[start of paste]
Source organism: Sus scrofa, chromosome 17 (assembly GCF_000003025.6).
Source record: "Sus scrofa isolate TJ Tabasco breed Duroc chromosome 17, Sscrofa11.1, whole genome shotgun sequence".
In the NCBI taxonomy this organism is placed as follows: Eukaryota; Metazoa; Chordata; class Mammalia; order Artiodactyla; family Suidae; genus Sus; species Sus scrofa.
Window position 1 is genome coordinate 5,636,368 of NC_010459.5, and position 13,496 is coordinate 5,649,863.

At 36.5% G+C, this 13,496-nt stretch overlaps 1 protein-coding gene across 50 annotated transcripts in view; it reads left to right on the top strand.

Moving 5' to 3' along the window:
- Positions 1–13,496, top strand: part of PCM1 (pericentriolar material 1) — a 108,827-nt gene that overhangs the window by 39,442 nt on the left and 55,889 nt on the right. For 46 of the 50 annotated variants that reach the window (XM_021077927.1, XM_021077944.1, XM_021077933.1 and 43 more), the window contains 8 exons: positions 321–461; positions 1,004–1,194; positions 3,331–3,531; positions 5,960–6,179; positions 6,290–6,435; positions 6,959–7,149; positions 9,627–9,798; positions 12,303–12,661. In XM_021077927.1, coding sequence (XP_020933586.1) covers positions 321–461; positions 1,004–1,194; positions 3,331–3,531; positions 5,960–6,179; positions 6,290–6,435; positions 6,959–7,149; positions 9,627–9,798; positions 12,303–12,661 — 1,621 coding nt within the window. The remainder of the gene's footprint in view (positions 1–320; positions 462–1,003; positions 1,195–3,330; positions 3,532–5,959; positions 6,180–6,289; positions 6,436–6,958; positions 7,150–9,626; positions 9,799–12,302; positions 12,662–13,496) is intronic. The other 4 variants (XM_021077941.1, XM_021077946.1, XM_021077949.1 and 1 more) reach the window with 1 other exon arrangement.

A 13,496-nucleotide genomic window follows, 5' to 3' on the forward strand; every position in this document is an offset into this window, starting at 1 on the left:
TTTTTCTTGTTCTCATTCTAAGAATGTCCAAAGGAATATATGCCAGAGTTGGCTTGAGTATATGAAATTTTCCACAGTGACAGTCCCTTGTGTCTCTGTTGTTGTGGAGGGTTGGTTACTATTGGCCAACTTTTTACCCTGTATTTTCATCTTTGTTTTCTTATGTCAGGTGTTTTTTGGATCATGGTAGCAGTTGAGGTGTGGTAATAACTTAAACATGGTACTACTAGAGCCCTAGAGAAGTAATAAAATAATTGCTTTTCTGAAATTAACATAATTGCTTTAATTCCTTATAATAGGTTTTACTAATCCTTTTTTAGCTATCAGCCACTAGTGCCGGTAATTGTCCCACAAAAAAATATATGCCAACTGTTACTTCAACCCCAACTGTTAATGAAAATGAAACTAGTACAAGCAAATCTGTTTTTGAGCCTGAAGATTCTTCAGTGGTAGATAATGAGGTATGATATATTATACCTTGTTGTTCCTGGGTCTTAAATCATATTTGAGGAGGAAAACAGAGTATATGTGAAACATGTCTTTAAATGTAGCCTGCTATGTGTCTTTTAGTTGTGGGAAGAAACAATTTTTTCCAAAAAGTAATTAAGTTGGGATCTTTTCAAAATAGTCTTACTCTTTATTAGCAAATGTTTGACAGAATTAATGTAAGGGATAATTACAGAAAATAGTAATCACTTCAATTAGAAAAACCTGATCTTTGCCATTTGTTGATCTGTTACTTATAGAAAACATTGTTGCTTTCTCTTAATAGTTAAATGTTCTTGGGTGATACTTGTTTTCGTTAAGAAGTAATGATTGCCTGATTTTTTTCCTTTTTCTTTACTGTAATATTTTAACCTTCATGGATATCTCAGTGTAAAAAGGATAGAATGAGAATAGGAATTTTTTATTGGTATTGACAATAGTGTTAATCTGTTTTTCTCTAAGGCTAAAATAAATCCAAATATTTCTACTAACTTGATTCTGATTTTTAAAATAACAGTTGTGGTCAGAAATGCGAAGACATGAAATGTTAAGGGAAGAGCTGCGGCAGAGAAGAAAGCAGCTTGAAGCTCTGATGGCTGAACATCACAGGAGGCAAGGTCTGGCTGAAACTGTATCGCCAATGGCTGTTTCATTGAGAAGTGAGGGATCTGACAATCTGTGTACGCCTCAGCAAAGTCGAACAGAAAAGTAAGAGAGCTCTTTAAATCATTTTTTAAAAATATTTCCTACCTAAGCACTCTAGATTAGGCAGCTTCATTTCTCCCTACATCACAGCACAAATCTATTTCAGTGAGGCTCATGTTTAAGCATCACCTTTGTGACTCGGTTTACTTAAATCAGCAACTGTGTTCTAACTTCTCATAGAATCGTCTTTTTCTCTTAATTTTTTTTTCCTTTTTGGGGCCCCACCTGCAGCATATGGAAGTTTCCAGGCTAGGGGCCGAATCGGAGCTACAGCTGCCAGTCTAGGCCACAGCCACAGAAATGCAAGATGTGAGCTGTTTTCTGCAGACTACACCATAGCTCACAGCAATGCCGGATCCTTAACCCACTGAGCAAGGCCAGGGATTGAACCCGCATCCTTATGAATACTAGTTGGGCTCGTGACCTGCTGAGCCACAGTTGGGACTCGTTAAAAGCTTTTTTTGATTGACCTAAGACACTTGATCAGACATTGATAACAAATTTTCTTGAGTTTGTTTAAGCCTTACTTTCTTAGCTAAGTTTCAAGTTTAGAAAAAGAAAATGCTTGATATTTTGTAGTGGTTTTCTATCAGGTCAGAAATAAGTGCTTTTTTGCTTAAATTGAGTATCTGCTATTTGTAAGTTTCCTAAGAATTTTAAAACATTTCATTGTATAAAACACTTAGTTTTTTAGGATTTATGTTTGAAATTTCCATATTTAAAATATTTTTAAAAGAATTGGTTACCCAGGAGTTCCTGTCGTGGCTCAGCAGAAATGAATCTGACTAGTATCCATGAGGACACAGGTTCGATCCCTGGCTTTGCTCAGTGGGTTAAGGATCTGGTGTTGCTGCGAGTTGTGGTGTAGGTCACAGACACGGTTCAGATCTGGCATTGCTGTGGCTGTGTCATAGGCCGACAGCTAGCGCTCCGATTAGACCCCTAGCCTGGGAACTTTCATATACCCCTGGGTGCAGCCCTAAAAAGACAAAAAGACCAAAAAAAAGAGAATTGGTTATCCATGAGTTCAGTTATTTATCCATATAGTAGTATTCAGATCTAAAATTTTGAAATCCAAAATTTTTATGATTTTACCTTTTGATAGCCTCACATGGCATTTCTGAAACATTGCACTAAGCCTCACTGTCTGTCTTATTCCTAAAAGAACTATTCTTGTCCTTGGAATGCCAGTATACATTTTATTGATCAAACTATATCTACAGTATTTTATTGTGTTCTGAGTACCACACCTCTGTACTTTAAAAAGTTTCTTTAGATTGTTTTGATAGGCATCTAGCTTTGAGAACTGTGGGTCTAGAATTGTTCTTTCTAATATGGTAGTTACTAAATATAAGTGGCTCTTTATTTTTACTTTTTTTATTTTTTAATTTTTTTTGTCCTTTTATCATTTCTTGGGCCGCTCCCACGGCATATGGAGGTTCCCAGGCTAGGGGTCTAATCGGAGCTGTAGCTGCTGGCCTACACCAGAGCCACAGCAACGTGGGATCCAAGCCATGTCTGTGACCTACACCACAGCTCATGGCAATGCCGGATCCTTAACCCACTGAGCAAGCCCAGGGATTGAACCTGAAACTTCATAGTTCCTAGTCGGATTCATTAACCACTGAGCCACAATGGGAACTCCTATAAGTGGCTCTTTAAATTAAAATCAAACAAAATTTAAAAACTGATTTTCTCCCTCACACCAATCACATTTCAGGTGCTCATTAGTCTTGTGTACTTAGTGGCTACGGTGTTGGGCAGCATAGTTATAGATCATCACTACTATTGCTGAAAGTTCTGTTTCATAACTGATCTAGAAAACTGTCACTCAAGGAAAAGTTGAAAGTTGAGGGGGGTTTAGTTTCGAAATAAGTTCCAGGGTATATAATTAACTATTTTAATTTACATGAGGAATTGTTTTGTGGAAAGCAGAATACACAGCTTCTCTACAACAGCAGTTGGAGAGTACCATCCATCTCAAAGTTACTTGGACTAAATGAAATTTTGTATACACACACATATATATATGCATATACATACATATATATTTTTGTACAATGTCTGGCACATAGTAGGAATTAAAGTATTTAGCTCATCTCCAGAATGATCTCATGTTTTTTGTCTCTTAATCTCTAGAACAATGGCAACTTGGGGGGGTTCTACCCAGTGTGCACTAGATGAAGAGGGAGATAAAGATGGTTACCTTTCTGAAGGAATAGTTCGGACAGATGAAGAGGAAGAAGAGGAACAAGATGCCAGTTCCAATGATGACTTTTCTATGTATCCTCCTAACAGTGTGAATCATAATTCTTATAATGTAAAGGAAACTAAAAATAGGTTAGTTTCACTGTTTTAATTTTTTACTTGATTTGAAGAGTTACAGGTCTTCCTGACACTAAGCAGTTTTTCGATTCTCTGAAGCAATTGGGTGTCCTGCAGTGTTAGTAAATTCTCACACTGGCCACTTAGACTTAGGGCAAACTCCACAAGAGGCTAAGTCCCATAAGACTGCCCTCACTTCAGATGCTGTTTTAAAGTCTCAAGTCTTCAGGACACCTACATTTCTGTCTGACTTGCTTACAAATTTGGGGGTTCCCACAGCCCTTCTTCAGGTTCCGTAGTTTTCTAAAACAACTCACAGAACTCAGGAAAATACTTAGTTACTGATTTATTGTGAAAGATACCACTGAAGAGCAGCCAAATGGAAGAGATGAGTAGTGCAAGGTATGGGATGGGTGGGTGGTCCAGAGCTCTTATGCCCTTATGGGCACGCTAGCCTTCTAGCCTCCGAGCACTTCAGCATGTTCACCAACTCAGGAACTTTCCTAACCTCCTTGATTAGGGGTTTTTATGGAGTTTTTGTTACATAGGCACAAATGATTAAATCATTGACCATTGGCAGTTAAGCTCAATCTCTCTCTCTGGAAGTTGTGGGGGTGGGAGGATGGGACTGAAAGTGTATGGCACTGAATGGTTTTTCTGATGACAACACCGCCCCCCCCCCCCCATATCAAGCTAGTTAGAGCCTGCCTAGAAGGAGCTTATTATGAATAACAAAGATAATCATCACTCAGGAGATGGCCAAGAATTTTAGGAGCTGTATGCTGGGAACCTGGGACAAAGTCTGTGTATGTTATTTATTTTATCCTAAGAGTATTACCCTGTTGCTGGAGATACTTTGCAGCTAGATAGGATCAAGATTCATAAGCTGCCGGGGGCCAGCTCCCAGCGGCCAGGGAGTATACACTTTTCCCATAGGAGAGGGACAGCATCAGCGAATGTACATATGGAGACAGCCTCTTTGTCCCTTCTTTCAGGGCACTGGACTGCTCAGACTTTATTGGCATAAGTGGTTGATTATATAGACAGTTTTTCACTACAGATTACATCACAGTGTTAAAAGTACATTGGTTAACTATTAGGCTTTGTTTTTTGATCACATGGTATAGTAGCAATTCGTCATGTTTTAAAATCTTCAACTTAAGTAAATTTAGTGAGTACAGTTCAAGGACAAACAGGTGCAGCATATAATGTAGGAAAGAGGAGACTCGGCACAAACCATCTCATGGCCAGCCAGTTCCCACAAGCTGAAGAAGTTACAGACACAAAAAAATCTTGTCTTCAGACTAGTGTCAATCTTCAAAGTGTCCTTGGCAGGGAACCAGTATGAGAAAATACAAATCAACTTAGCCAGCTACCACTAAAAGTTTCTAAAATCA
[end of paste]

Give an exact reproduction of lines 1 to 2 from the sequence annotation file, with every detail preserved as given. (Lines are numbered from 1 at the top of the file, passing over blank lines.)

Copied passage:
Source organism: Sus scrofa, chromosome 17 (assembly GCF_000003025.6).
Source record: "Sus scrofa isolate TJ Tabasco breed Duroc chromosome 17, Sscrofa11.1, whole genome shotgun sequence".